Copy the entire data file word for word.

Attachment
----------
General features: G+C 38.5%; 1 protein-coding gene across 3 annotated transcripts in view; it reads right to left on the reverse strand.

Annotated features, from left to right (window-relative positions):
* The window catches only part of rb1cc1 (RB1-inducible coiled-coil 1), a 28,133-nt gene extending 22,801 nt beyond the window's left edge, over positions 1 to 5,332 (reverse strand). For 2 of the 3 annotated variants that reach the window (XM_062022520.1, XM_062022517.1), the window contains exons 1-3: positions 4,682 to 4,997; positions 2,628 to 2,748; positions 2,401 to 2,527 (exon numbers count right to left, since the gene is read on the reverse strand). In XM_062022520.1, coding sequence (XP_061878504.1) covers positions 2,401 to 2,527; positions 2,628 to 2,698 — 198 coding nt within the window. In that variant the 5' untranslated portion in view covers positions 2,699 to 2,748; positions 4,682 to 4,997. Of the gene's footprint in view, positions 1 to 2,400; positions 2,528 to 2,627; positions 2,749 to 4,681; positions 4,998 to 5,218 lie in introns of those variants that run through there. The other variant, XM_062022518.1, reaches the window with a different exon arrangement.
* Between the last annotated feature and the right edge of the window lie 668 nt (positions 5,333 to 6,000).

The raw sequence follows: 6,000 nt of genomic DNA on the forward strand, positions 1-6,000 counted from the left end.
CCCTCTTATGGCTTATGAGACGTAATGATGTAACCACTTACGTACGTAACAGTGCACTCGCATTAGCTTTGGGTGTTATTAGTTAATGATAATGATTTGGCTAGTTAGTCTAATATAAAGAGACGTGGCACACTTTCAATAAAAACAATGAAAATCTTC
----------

General features: G+C 38.5%; 1 protein-coding gene across 3 annotated transcripts in view; it reads right to left on the reverse strand.

Annotated features, from left to right (window-relative positions):
* The window catches only part of rb1cc1 (RB1-inducible coiled-coil 1), a 28,133-nt gene extending 22,801 nt beyond the window's left edge, over positions 1 to 5,332 (reverse strand). For 2 of the 3 annotated variants that reach the window (XM_062022520.1, XM_062022517.1), the window contains exons 1-3: positions 4,682 to 4,997; positions 2,628 to 2,748; positions 2,401 to 2,527 (exon numbers count right to left, since the gene is read on the reverse strand). In XM_062022520.1, coding sequence (XP_061878504.1) covers positions 2,401 to 2,527; positions 2,628 to 2,698 — 198 coding nt within the window. In that variant the 5' untranslated portion in view covers positions 2,699 to 2,748; positions 4,682 to 4,997. Of the gene's footprint in view, positions 1 to 2,400; positions 2,528 to 2,627; positions 2,749 to 4,681; positions 4,998 to 5,218 lie in introns of those variants that run through there. The other variant, XM_062022518.1, reaches the window with a different exon arrangement.
* Between the last annotated feature and the right edge of the window lie 668 nt (positions 5,333 to 6,000).

The raw sequence follows: 6,000 nt of genomic DNA on the forward strand, positions 1-6,000 counted from the left end.
CCCTCTTATGGCTTATGAGACGTAATGATGTAACCACTTACGTACGTAACAGTGCACTCGCATTAGCTTTGGGTGTTATTAGTTAATGATAATGATTTGGCTAGTTAGTCTAATATAAAGAGACGTGGCACACTTTCAATAAAAACAATGAAAATCTTC